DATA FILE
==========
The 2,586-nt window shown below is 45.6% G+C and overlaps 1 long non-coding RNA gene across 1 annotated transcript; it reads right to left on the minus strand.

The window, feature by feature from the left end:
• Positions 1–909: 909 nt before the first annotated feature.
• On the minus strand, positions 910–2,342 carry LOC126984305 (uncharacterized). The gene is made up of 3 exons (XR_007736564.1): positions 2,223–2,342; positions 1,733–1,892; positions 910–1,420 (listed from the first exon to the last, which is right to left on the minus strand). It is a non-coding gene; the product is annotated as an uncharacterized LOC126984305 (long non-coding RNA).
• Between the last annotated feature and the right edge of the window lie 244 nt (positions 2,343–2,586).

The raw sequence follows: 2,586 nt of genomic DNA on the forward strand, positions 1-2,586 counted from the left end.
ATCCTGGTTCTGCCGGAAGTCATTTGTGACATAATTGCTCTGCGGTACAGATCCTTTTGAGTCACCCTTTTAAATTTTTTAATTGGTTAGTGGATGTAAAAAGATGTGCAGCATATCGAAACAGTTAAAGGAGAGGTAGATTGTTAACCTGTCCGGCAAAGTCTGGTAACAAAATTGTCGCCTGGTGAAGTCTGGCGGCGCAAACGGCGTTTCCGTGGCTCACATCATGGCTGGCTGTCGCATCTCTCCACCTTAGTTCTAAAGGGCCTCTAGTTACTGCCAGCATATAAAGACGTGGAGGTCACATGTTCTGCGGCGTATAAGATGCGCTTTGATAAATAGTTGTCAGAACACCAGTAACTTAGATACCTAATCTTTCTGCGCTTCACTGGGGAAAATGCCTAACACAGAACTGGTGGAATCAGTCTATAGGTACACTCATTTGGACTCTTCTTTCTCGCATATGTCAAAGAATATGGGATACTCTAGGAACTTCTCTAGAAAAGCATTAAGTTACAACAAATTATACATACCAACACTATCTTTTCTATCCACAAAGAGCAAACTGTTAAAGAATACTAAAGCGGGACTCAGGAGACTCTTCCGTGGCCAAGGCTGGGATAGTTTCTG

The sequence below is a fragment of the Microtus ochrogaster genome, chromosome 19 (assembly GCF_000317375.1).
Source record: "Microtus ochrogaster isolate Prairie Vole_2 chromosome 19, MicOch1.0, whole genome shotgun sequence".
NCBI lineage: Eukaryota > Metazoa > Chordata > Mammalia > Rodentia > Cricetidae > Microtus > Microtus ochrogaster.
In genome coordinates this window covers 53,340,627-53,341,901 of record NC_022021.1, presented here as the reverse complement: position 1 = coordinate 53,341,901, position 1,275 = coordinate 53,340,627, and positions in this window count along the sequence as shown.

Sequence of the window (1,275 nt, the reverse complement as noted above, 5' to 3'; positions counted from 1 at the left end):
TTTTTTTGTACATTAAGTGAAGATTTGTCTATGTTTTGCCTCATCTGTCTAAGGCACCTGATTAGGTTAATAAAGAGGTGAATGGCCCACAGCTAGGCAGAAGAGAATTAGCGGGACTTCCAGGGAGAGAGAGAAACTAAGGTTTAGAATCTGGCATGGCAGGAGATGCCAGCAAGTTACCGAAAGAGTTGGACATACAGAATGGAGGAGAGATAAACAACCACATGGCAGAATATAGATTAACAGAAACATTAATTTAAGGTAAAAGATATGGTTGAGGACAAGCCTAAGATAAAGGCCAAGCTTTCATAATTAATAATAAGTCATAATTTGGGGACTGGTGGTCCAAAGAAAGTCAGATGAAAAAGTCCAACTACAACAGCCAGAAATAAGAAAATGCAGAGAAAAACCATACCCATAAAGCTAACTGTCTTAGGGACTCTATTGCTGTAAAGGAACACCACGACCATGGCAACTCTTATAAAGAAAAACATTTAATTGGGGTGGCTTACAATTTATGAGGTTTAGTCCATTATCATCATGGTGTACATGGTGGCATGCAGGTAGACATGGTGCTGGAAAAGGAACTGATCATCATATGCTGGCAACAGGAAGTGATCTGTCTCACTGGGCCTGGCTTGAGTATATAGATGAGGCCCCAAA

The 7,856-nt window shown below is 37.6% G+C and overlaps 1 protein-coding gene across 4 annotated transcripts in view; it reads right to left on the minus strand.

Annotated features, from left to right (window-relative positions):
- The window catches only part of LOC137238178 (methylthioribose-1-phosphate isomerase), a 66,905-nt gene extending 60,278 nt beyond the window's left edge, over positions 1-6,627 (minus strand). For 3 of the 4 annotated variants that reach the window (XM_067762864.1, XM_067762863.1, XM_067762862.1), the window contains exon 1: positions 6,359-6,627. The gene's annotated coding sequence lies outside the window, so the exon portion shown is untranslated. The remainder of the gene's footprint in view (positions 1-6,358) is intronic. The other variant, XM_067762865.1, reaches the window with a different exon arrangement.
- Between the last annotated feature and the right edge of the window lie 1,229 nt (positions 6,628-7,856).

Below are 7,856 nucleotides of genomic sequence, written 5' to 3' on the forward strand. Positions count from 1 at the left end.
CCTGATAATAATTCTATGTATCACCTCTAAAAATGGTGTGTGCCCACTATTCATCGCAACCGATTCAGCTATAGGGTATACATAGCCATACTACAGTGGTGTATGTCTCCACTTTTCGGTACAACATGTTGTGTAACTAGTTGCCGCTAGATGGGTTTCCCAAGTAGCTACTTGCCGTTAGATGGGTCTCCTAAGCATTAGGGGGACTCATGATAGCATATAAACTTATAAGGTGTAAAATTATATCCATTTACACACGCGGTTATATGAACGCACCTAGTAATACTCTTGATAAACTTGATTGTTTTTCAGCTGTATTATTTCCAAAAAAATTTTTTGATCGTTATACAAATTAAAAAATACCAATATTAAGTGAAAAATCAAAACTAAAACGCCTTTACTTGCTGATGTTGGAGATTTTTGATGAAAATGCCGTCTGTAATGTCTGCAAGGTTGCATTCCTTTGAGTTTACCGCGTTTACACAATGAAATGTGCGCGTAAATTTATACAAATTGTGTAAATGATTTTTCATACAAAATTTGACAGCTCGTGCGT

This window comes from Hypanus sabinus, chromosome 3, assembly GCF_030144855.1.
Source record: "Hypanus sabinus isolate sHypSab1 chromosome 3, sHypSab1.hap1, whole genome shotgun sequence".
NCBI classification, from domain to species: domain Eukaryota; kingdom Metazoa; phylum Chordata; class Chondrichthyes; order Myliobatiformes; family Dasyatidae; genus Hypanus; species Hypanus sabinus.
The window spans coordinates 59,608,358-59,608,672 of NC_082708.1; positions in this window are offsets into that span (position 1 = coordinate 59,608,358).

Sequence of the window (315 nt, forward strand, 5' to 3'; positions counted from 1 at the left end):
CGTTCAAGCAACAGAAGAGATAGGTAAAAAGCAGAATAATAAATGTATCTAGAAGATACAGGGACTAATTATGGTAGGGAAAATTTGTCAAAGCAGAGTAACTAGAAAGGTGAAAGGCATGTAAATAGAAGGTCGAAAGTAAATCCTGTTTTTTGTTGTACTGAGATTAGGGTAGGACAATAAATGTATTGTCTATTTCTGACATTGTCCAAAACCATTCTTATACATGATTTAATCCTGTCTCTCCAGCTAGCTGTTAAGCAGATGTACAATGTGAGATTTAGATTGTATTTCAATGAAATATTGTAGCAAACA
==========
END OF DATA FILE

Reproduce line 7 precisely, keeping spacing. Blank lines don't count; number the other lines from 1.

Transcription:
ATCCTGGTTCTGCCGGAAGTCATTTGTGACATAATTGCTCTGCGGTACAGATCCTTTTGAGTCACCCTTTTAAATTTTTTAATTGGTTAGTGGATGTAAAAAGATGTGCAGCATATCGAAACAGTTAAAGGAGAGGTAGATTGTTAACCTGTCCGGCAAAGTCTGGTAACAAAATTGTCGCCTGGTGAAGTCTGGCGGCGCAAACGGCGTTTCCGTGGCTCACATCATGGCTGGCTGTCGCATCTCTCCACCTTAGTTCTAAAGGGCCTCTAGTTACTGCCAGCATATAAAGACGTGGAGGTCACATGTTCTGCGGCGTATAAGATGCGCTTTGATAAATAGTTGTCAGAACACCAGTAACTTAGATACCTAATCTTTCTGCGCTTCACTGGGGAAAATGCCTAACACAGAACTGGTGGAATCAGTCTATAGGTACACTCATTTGGACTCTTCTTTCTCGCATATGTCAAAGAATATGGGATACTCTAGGAACTTCTCTAGAAAAGCATTAAGTTACAACAAATTATACATACCAACACTATCTTTTCTATCCACAAAGAGCAAACTGTTAAAGAATACTAAAGCGGGACTCAGGAGACTCTTCCGTGGCCAAGGCTGGGATAGTTTCTG